When Mexican American Women In El Paso Brought Down Big Business
In 1972, thousands of garment workers walked off the job at the Farah plant here in El Paso during a legendary strike that took "high 'n mighty" business down a notch.
Farah Inc was founded in 1928 by Lebanese immigrants Mansour and Hana Farah in a small shop on San Francisco Street in Downtown El Paso.
They grew to become the 2nd largest employer in the area with a huge manufacturing plant at Gateway West and Hawkins. In 2013, the Fountains At Farah opened on the site of the former plant. ('Ya get the name now?)
Their complaints included low wages, sexual harassment, racism on the job, lack of medical benefits, retirement age workers being fired or forced out, hazardous working conditions and more.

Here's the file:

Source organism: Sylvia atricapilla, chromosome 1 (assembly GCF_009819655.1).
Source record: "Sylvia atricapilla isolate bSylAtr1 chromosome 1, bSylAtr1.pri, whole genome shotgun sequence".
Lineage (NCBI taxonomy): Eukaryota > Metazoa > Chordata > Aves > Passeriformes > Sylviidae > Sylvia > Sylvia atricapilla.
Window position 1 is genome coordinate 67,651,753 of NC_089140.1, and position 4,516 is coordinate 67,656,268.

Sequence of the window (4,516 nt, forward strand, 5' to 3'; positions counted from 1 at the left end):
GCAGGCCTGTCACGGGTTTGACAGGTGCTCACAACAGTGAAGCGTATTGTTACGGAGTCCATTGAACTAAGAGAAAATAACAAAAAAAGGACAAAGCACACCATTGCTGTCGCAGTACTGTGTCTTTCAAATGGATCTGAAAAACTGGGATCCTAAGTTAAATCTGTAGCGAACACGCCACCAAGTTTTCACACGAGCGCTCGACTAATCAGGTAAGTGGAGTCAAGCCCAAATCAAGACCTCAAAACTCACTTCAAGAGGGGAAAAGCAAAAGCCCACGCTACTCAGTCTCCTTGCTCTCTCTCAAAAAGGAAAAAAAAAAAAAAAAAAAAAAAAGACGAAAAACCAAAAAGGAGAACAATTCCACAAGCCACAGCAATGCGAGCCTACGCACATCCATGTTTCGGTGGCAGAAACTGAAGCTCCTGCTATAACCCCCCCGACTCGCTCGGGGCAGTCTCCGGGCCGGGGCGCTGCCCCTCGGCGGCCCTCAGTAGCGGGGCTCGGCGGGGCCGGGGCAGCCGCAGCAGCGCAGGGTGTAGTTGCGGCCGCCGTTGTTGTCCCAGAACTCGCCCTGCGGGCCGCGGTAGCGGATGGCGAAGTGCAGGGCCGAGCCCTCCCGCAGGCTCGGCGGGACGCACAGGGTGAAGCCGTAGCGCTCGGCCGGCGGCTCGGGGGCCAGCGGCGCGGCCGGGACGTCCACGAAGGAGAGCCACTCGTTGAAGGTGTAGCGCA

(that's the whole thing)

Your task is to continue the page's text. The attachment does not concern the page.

The flashpoint involved an event held in El Paso.
When workers at Farah's San Antonio plant were fired for joining a union-sponsored march in El Paso, more than 500 of them walked out; El Paso workers followed on May 9, 1972. The strike was quickly declared an unfair-labor-practice strike, and a month later a national boycott of Farah products was begun, endorsed by the AFL-CIO. - tshaonlione.org
The strike caused some problems, (including ramping up racial tensions between white and Hispanic workers), but it would ultimately work.
In 1974, the National Labor Relations Board ordered Farah to rehire all the striking workers and allow them to unionize. Farah also had to provide pay raises and institute a grievance policy as well as provide job security and seniority rights.
Not so fast ...
While workers got what they initially wanted, the boycott and the bad PR left Farah hurting financially. A situation that led to layoffs, plant closures and high employee "turnover".
That high turnover slowed the growth of the union and, ultimately, weaker union contracts removed a lot of the benefits the epic strike of '72-'74 had won.
Somewhere around 1977, the El Paso plant was closed for good.